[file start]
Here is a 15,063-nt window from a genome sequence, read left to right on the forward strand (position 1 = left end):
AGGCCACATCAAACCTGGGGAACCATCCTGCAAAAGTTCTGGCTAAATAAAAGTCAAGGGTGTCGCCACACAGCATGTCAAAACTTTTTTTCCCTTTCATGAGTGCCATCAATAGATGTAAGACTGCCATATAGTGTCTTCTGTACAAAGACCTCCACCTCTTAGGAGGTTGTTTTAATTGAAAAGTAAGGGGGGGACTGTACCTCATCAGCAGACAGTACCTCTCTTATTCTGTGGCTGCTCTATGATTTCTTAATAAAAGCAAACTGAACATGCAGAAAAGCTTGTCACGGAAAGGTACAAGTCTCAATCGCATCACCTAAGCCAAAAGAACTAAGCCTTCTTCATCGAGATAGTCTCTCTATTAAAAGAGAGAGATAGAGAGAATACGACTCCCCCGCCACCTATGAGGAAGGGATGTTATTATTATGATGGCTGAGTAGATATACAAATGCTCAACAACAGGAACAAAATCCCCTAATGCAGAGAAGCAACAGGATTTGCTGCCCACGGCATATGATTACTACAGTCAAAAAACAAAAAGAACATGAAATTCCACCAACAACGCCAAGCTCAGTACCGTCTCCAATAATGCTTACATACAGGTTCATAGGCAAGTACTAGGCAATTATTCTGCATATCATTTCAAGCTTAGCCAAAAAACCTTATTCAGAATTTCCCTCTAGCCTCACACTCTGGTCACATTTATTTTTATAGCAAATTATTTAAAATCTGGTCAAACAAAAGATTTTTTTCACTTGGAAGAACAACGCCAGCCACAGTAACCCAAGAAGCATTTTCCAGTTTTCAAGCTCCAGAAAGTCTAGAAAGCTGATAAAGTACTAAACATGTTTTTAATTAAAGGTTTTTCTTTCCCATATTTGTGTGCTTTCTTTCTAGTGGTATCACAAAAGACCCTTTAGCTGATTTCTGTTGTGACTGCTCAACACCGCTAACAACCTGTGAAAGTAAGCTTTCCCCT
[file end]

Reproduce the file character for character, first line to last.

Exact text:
Here is a 15,063-nt window from a genome sequence, read left to right on the forward strand (position 1 = left end):
AGGCCACATCAAACCTGGGGAACCATCCTGCAAAAGTTCTGGCTAAATAAAAGTCAAGGGTGTCGCCACACAGCATGTCAAAACTTTTTTTCCCTTTCATGAGTGCCATCAATAGATGTAAGACTGCCATATAGTGTCTTCTGTACAAAGACCTCCACCTCTTAGGAGGTTGTTTTAATTGAAAAGTAAGGGGGGGACTGTACCTCATCAGCAGACAGTACCTCTCTTATTCTGTGGCTGCTCTATGATTTCTTAATAAAAGCAAACTGAACATGCAGAAAAGCTTGTCACGGAAAGGTACAAGTCTCAATCGCATCACCTAAGCCAAAAGAACTAAGCCTTCTTCATCGAGATAGTCTCTCTATTAAAAGAGAGAGATAGAGAGAATACGACTCCCCCGCCACCTATGAGGAAGGGATGTTATTATTATGATGGCTGAGTAGATATACAAATGCTCAACAACAGGAACAAAATCCCCTAATGCAGAGAAGCAACAGGATTTGCTGCCCACGGCATATGATTACTACAGTCAAAAAACAAAAAGAACATGAAATTCCACCAACAACGCCAAGCTCAGTACCGTCTCCAATAATGCTTACATACAGGTTCATAGGCAAGTACTAGGCAATTATTCTGCATATCATTTCAAGCTTAGCCAAAAAACCTTATTCAGAATTTCCCTCTAGCCTCACACTCTGGTCACATTTATTTTTATAGCAAATTATTTAAAATCTGGTCAAACAAAAGATTTTTTTCACTTGGAAGAACAACGCCAGCCACAGTAACCCAAGAAGCATTTTCCAGTTTTCAAGCTCCAGAAAGTCTAGAAAGCTGATAAAGTACTAAACATGTTTTTAATTAAAGGTTTTTCTTTCCCATATTTGTGTGCTTTCTTTCTAGTGGTATCACAAAAGACCCTTTAGCTGATTTCTGTTGTGACTGCTCAACACCGCTAACAACCTGTGAAAGTAAGCTTTCCCCT